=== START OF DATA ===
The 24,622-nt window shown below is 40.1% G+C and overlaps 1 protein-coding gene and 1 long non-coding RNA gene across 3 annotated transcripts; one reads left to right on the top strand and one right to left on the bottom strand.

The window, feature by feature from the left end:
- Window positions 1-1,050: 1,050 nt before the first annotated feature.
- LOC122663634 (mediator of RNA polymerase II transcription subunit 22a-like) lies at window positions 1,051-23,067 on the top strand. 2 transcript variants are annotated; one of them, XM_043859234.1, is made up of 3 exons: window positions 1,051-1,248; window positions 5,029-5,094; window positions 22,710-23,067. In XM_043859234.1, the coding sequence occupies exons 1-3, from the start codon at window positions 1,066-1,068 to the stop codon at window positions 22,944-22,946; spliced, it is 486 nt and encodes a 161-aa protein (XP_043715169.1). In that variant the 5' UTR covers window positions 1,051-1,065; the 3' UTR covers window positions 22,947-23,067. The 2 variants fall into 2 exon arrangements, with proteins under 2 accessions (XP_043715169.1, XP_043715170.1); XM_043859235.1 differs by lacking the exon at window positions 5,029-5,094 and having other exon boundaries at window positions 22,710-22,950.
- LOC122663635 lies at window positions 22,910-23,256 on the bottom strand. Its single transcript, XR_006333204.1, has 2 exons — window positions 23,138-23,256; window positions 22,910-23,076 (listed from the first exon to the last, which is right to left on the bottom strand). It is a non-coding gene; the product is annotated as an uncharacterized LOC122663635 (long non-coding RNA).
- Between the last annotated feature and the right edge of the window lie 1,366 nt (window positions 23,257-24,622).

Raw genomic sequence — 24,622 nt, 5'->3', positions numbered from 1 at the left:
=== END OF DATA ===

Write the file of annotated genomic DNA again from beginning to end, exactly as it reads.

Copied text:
The 24,622-nt window shown below is 40.1% G+C and overlaps 1 protein-coding gene and 1 long non-coding RNA gene across 3 annotated transcripts; one reads left to right on the top strand and one right to left on the bottom strand.

The window, feature by feature from the left end:
- Window positions 1-1,050: 1,050 nt before the first annotated feature.
- LOC122663634 (mediator of RNA polymerase II transcription subunit 22a-like) lies at window positions 1,051-23,067 on the top strand. 2 transcript variants are annotated; one of them, XM_043859234.1, is made up of 3 exons: window positions 1,051-1,248; window positions 5,029-5,094; window positions 22,710-23,067. In XM_043859234.1, the coding sequence occupies exons 1-3, from the start codon at window positions 1,066-1,068 to the stop codon at window positions 22,944-22,946; spliced, it is 486 nt and encodes a 161-aa protein (XP_043715169.1). In that variant the 5' UTR covers window positions 1,051-1,065; the 3' UTR covers window positions 22,947-23,067. The 2 variants fall into 2 exon arrangements, with proteins under 2 accessions (XP_043715169.1, XP_043715170.1); XM_043859235.1 differs by lacking the exon at window positions 5,029-5,094 and having other exon boundaries at window positions 22,710-22,950.
- LOC122663635 lies at window positions 22,910-23,256 on the bottom strand. Its single transcript, XR_006333204.1, has 2 exons — window positions 23,138-23,256; window positions 22,910-23,076 (listed from the first exon to the last, which is right to left on the bottom strand). It is a non-coding gene; the product is annotated as an uncharacterized LOC122663635 (long non-coding RNA).
- Between the last annotated feature and the right edge of the window lie 1,366 nt (window positions 23,257-24,622).

Raw genomic sequence — 24,622 nt, 5'->3', positions numbered from 1 at the left: